The shape of the gold has a big influence on its HE. Flat things move more easily than spheres when either moving water or air is introduced. HE is a huge factor in gold mining and is often the main reason for classifying material to a certain size— the theory being if everything is about the same size, the heaviest material will stay in the sluice. When you slow down a sluice, you start to have a traffic jam. Things that are HE all want to gather in the same deposit zone and you start to gather/open the window for more non-gold particles to pile up and that’s not good.

Incremental Processing: A great analogy of how this principle works is to picture a city bus. Imagine a rule where all passengers must enter through the front and must exit through the back. As they enter, passengers must fill the seats in the front of the bus first. Every time the bus makes a stop (you shoveling dirt into the hopper of your highbanker or sluice), the first few rows fill up quickly and remain full for a short period of time. As a new passenger (each new shovel full of material) gets on and finds the front seats taken, he must move further down the bus (sluice).  The result is a bunch of folks all competing for the same seats up front and when there are no seats up front, they must take the next available one. If all the seats get full, a passenger (your paydirt) never even gets to sit down and exits the bus (sluice) without ever sitting (collecting in the riffles).  As the working zones in your sluice fill up, slurry material will move down to the next zone before it settles there. During times of heavy loading, the first percentage of your sluice will load up heavy and take some time to exchange out. That means gold will keep traveling until it finds an “empty seat.”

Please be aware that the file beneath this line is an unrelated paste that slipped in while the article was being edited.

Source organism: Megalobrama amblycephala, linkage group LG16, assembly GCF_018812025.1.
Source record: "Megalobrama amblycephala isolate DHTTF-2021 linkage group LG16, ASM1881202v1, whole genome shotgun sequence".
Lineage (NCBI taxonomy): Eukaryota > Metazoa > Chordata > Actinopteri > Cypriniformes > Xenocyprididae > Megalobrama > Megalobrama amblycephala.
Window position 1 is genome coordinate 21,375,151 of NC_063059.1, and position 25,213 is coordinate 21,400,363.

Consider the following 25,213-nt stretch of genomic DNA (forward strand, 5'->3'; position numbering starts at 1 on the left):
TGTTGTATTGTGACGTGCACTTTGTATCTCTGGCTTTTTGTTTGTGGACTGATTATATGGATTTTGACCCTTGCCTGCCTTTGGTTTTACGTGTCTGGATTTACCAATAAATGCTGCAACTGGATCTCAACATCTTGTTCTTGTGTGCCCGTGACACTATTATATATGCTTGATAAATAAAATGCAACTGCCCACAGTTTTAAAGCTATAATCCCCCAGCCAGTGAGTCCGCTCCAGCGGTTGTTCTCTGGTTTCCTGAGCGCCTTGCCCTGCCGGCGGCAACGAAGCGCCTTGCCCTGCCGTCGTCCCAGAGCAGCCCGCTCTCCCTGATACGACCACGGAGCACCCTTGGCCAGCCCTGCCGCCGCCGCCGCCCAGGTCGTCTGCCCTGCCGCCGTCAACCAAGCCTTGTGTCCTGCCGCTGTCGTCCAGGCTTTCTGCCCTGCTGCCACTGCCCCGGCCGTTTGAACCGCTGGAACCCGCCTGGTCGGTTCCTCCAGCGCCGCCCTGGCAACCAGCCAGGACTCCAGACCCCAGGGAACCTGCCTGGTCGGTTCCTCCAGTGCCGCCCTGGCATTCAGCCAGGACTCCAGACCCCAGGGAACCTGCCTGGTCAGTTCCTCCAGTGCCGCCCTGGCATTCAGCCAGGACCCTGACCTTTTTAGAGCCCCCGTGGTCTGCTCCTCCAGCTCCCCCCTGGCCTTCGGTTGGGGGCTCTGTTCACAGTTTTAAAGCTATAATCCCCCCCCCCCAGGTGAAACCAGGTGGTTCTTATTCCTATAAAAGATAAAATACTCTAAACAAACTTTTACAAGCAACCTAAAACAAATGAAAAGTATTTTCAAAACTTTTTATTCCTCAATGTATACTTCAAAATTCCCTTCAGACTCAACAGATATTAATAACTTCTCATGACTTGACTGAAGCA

If you load too heavy or have too short of a sluice, you’ll have gold flowing over holding zones that are busy working and exchanging.  It may take an exchange center (vortex) 3 or 5 seconds to fully process down material and exchange out non-gold and heavies.